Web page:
From the U.S.: My husband and I used to both be friends with some neighbors. One of them has a TBI. For a year, she was calm around us, although we knew that she screamed and berated her husband each day. Then, she turned the same volatile screaming on me one day because she didn’t like that I was doing my MBA homework. I have never returned.
My husband still goes over to their house because he’s afraid of how she’d respond or act otherwise. Now, I am concerned because we are expecting our first baby. I refuse to let our child ever see or be near her because I am afraid that she will hurt the child mentally (most likely) or physically (less likely). She is more volatile and filled with rage than anyone I’ve ever met, which includes my physically abusive, biological father.
Two questions: 1) Am I right to worry? Is there research to back my concerns? I don’t see any reason to risk my child’s safety around a woman who I am too afraid to talk to anymore. My husband is afraid she might storm our property to see the baby or do something weird–and it takes the cops 45 minutes to get to our house. For that reason, my husband originally wanted to just bring the child to their home by himself, but then he realized she would demand to have the baby there every day because that is what she attempts to do to my husband.
For the last reason (daily demands), my husband agrees with me–and he certainly wouldn’t take our baby from me every day to go anywhere. So, my second question is: How in the world can he tell her that she can never see or hold the baby? The real reason is that she is unsafe and dangerous, but she says she doesn’t remember her episodes, so there’s no way to make her understand. She knows that I don’t come back, but she has decided that I’m just like all of her other family members and friends who suddenly left her after she threatened and screamed at them. How can he make her understand without her attacking him or doing something dangerous to the baby in the future?
Thank you for writing. I understand your concerns, especially with your history with your father.
Sadly, there is no way you can “make her understand”. It’s impossible to reason with someone who is irrational to begin with.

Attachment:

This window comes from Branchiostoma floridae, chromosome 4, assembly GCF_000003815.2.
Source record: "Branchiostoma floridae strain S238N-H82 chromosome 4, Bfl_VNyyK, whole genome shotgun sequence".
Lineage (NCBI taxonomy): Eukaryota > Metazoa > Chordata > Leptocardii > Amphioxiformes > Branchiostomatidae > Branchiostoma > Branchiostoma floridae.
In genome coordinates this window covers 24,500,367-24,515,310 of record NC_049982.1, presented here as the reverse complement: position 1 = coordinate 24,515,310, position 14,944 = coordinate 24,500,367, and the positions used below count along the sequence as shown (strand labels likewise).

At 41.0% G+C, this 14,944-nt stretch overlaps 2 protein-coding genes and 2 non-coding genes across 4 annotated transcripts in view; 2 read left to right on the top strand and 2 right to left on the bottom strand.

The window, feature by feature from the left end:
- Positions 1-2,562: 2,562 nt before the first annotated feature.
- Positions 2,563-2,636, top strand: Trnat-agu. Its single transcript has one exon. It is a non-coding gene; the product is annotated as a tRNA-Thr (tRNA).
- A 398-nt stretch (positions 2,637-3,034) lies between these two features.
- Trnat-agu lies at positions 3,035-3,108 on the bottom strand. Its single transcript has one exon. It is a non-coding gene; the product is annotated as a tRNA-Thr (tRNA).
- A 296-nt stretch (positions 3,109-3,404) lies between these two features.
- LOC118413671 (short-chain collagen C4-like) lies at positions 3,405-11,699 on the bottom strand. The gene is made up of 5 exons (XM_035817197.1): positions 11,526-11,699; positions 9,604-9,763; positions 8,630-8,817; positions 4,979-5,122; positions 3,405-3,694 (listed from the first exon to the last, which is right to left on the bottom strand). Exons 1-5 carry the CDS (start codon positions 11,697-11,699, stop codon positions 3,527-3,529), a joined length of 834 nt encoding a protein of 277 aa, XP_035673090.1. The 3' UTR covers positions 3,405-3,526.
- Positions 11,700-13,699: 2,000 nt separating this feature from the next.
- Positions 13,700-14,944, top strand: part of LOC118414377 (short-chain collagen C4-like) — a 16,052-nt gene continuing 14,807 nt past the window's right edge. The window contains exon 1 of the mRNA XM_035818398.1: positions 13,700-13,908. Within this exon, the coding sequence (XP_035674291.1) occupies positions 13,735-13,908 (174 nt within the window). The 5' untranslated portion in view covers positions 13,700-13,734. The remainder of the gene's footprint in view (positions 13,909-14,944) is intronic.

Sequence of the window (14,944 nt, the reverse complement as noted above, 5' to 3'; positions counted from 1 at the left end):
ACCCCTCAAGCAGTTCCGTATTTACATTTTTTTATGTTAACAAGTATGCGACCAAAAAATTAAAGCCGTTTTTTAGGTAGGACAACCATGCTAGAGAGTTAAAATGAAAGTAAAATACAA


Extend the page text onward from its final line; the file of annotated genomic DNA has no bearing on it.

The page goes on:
That being said, I want to assure you and are other readers that not everyone who suffers a traumatic brain injury has the same symptoms. Not everyone who suffers a head injury is filled with rage or is violent as a consequence.
I can’t tell from your letter how much of your neighbor’s behavior has been caused by the TBI or if she uses the TBI to excuse controlling behavior. Apparently, she can control herself at least at times.
As I read your letter, I had to wonder where her husband is in all this. Has he found ways to calm her? If so, it might be helpful to talk to him about his experience. And I had to wonder if she stays in control when your husband goes over there.
I don’t have enough information to give you concrete advice. I can only suggest that entirely withholding a visit with baby may throw fuel on her fire. It might be strategic for you to bring baby over for a brief visit but with both your husband and hers present to supervise her and support you. I don’t think she should hold baby because she is so unpredictable. You can plead “first time mother nervousness” for not letting that happen. Immediately leave if she starts to be abusive in any way. Tell her that you will revisit only if she can learn to control herself. This kind of preemptive visit will prevent any accusations that you never even tried.
If this continues to be a concern, you may need to consider moving. We can’t choose our neighbors. But sometimes we can choose whether to stay in the neighborhood.
I wish you well.